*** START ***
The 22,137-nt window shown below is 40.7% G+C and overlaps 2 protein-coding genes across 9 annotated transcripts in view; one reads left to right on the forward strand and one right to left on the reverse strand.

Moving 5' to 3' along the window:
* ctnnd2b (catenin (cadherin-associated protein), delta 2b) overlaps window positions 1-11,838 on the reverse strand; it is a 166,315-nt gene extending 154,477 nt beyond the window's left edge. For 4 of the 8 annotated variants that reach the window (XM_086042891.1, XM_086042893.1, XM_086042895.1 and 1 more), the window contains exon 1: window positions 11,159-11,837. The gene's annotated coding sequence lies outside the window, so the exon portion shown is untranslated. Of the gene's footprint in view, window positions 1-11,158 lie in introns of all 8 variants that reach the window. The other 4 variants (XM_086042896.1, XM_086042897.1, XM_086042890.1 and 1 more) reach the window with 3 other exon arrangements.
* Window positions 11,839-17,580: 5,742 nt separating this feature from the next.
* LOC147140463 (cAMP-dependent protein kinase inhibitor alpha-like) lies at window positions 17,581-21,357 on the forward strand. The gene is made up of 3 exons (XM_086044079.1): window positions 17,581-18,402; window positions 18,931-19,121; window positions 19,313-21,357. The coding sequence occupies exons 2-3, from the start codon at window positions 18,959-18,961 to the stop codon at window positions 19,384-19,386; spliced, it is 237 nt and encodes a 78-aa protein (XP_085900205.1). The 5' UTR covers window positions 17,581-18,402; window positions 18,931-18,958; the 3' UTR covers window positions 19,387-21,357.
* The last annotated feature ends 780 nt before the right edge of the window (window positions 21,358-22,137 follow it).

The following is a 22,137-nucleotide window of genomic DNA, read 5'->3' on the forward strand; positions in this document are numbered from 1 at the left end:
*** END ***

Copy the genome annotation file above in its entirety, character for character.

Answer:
The 22,137-nt window shown below is 40.7% G+C and overlaps 2 protein-coding genes across 9 annotated transcripts in view; one reads left to right on the forward strand and one right to left on the reverse strand.

Moving 5' to 3' along the window:
* ctnnd2b (catenin (cadherin-associated protein), delta 2b) overlaps window positions 1-11,838 on the reverse strand; it is a 166,315-nt gene extending 154,477 nt beyond the window's left edge. For 4 of the 8 annotated variants that reach the window (XM_086042891.1, XM_086042893.1, XM_086042895.1 and 1 more), the window contains exon 1: window positions 11,159-11,837. The gene's annotated coding sequence lies outside the window, so the exon portion shown is untranslated. Of the gene's footprint in view, window positions 1-11,158 lie in introns of all 8 variants that reach the window. The other 4 variants (XM_086042896.1, XM_086042897.1, XM_086042890.1 and 1 more) reach the window with 3 other exon arrangements.
* Window positions 11,839-17,580: 5,742 nt separating this feature from the next.
* LOC147140463 (cAMP-dependent protein kinase inhibitor alpha-like) lies at window positions 17,581-21,357 on the forward strand. The gene is made up of 3 exons (XM_086044079.1): window positions 17,581-18,402; window positions 18,931-19,121; window positions 19,313-21,357. The coding sequence occupies exons 2-3, from the start codon at window positions 18,959-18,961 to the stop codon at window positions 19,384-19,386; spliced, it is 237 nt and encodes a 78-aa protein (XP_085900205.1). The 5' UTR covers window positions 17,581-18,402; window positions 18,931-18,958; the 3' UTR covers window positions 19,387-21,357.
* The last annotated feature ends 780 nt before the right edge of the window (window positions 21,358-22,137 follow it).

The following is a 22,137-nucleotide window of genomic DNA, read 5'->3' on the forward strand; positions in this document are numbered from 1 at the left end: